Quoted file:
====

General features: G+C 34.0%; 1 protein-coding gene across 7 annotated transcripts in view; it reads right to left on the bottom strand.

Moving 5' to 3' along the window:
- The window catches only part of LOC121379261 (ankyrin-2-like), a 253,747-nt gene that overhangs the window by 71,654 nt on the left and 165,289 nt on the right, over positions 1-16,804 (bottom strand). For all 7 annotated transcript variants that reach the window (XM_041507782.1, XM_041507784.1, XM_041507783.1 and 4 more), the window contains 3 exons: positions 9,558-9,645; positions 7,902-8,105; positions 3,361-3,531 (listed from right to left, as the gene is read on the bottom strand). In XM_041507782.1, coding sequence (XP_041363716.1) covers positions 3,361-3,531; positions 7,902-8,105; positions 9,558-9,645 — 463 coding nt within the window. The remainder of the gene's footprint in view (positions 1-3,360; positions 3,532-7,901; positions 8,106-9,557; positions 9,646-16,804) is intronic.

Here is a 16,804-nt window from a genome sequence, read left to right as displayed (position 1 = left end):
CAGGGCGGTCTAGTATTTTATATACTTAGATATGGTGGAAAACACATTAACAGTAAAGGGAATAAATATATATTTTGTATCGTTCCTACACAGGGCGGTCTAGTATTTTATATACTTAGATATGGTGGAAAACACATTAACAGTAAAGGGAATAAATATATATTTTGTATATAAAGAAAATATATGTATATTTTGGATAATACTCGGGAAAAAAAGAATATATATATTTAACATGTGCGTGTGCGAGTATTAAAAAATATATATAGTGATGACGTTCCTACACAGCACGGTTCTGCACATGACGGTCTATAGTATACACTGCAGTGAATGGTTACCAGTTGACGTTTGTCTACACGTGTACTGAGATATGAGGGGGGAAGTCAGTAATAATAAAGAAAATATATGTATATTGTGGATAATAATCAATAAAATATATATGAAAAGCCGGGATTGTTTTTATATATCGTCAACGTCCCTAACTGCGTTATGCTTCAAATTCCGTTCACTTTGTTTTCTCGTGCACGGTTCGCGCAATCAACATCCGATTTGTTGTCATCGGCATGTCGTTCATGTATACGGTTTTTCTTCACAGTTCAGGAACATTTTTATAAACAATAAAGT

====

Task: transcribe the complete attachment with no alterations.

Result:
General features: G+C 34.0%; 1 protein-coding gene across 7 annotated transcripts in view; it reads right to left on the bottom strand.

Moving 5' to 3' along the window:
- The window catches only part of LOC121379261 (ankyrin-2-like), a 253,747-nt gene that overhangs the window by 71,654 nt on the left and 165,289 nt on the right, over positions 1-16,804 (bottom strand). For all 7 annotated transcript variants that reach the window (XM_041507782.1, XM_041507784.1, XM_041507783.1 and 4 more), the window contains 3 exons: positions 9,558-9,645; positions 7,902-8,105; positions 3,361-3,531 (listed from right to left, as the gene is read on the bottom strand). In XM_041507782.1, coding sequence (XP_041363716.1) covers positions 3,361-3,531; positions 7,902-8,105; positions 9,558-9,645 — 463 coding nt within the window. The remainder of the gene's footprint in view (positions 1-3,360; positions 3,532-7,901; positions 8,106-9,557; positions 9,646-16,804) is intronic.

Here is a 16,804-nt window from a genome sequence, read left to right as displayed (position 1 = left end):
CAGGGCGGTCTAGTATTTTATATACTTAGATATGGTGGAAAACACATTAACAGTAAAGGGAATAAATATATATTTTGTATCGTTCCTACACAGGGCGGTCTAGTATTTTATATACTTAGATATGGTGGAAAACACATTAACAGTAAAGGGAATAAATATATATTTTGTATATAAAGAAAATATATGTATATTTTGGATAATACTCGGGAAAAAAAGAATATATATATTTAACATGTGCGTGTGCGAGTATTAAAAAATATATATAGTGATGACGTTCCTACACAGCACGGTTCTGCACATGACGGTCTATAGTATACACTGCAGTGAATGGTTACCAGTTGACGTTTGTCTACACGTGTACTGAGATATGAGGGGGGAAGTCAGTAATAATAAAGAAAATATATGTATATTGTGGATAATAATCAATAAAATATATATGAAAAGCCGGGATTGTTTTTATATATCGTCAACGTCCCTAACTGCGTTATGCTTCAAATTCCGTTCACTTTGTTTTCTCGTGCACGGTTCGCGCAATCAACATCCGATTTGTTGTCATCGGCATGTCGTTCATGTATACGGTTTTTCTTCACAGTTCAGGAACATTTTTATAAACAATAAAGT